How to keep personal and financial data safe while dining out
Like many other people, I have been enjoying visiting my local pubs and restaurants more often recently – whether it was taking advantage of Eat Out to Help Out or just visiting places I had never tried before.
The only hiccup on these evenings has been the payment systems. Food and drink operators have done such a stellar job of adjusting their venues to make them Covid-safe that I found myself signing into a different website or app every time I wanted to order. This often means handing over your information to sign into the venue’s Wi-Fi, downloading their app or visiting an unfamiliar website and providing card details.
As someone who spends a fair amount of my week reading about scams, and who spent my teenage years slightly obsessed with watching The Real Hustle, these methods have got me a little jittery. While there is almost certainly nothing to worry about in most cases, it felt odd to be putting my debit card details into all these new sites. So I decided to ask some cyber security experts for their tips on how to keep our money safe.
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Most systems likely to be secure
Jonathan Miles is senior threat intelligence analyst at Mimecast, a cloud cyber security service company. He pointed out that it is in the interest of the businesses behind these payment solutions to ensure they are secure. “There is always the danger that usability and convenience will be put before cyber security, but I would hope that in this day and age businesses are providing the necessary protection,” he says.
Ultimately, he says, it is down to the venue to make sure their customers’ data is safe.
“Firstly, never click on any links asking you to download an application and always go to the official app store to ensure you are using the most up to date version.”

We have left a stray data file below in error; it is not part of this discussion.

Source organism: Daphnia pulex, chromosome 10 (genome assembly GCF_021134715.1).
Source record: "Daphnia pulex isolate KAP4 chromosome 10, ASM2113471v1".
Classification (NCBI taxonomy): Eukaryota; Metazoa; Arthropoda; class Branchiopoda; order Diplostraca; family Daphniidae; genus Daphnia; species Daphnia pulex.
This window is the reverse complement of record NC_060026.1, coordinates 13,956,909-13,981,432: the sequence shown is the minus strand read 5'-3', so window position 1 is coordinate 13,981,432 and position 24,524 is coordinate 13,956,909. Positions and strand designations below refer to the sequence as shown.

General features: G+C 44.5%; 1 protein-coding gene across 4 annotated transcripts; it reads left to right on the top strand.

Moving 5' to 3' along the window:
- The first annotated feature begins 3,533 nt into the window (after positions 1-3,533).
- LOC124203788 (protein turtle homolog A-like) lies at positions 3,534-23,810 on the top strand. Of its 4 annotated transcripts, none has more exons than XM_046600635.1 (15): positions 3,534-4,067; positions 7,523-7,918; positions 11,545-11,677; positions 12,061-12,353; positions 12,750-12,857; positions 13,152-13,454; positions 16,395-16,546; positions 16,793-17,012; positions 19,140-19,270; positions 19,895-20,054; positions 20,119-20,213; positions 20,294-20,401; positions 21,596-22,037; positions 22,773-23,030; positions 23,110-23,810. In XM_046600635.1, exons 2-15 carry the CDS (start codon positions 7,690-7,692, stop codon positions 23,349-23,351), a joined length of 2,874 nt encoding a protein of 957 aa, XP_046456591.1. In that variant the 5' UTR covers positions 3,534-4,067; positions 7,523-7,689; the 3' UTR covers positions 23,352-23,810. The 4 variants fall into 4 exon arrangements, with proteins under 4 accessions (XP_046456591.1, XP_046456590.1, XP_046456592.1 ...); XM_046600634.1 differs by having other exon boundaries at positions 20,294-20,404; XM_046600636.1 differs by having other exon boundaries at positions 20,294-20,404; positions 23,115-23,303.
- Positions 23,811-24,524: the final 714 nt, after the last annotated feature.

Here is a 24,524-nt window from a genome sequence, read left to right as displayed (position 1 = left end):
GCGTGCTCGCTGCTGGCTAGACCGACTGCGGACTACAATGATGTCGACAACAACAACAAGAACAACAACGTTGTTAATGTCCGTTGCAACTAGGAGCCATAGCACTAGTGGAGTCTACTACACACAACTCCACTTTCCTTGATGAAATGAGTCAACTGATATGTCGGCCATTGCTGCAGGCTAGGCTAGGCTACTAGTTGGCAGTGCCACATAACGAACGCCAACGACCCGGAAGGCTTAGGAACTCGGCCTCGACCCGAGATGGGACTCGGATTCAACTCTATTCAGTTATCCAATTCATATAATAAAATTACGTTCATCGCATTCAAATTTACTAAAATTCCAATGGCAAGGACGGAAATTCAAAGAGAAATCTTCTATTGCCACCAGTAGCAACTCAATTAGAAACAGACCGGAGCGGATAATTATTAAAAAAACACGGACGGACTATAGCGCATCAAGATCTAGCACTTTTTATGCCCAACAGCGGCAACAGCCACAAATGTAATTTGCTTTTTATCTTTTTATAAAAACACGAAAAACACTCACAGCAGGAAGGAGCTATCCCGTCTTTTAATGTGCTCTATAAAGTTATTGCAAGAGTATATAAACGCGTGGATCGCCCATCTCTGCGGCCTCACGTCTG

Watch out for Wi-Fi
McAfee’s Jesús Sanchez-Aguilera Garcia warned to also keep an eye on unfamiliar Wi-Fi networks. You should avoid public networks that do not require a password, as he says these can mean “unknowingly exposing personal information or credit card details to cyber criminals who are snooping”.
“If you have to conduct transactions on a public Wi-Fi connection, using a virtual private network (VPN) can help keep your connection secure.”
Some more tips from McAfee include regularly viewing your online banking accounts to check for suspicious transactions, setting up two-factor authentication on online accounts and using security software to block malware when browsing the internet.
It’s my hope that the fragmented range of payment options currently available when dining out will soon coalesce around one or two trusted apps. But in the meantime, be on your guard. If you are really uncomfortable with a system or finding it difficult to work, most venues still have card machines ready as a back-up.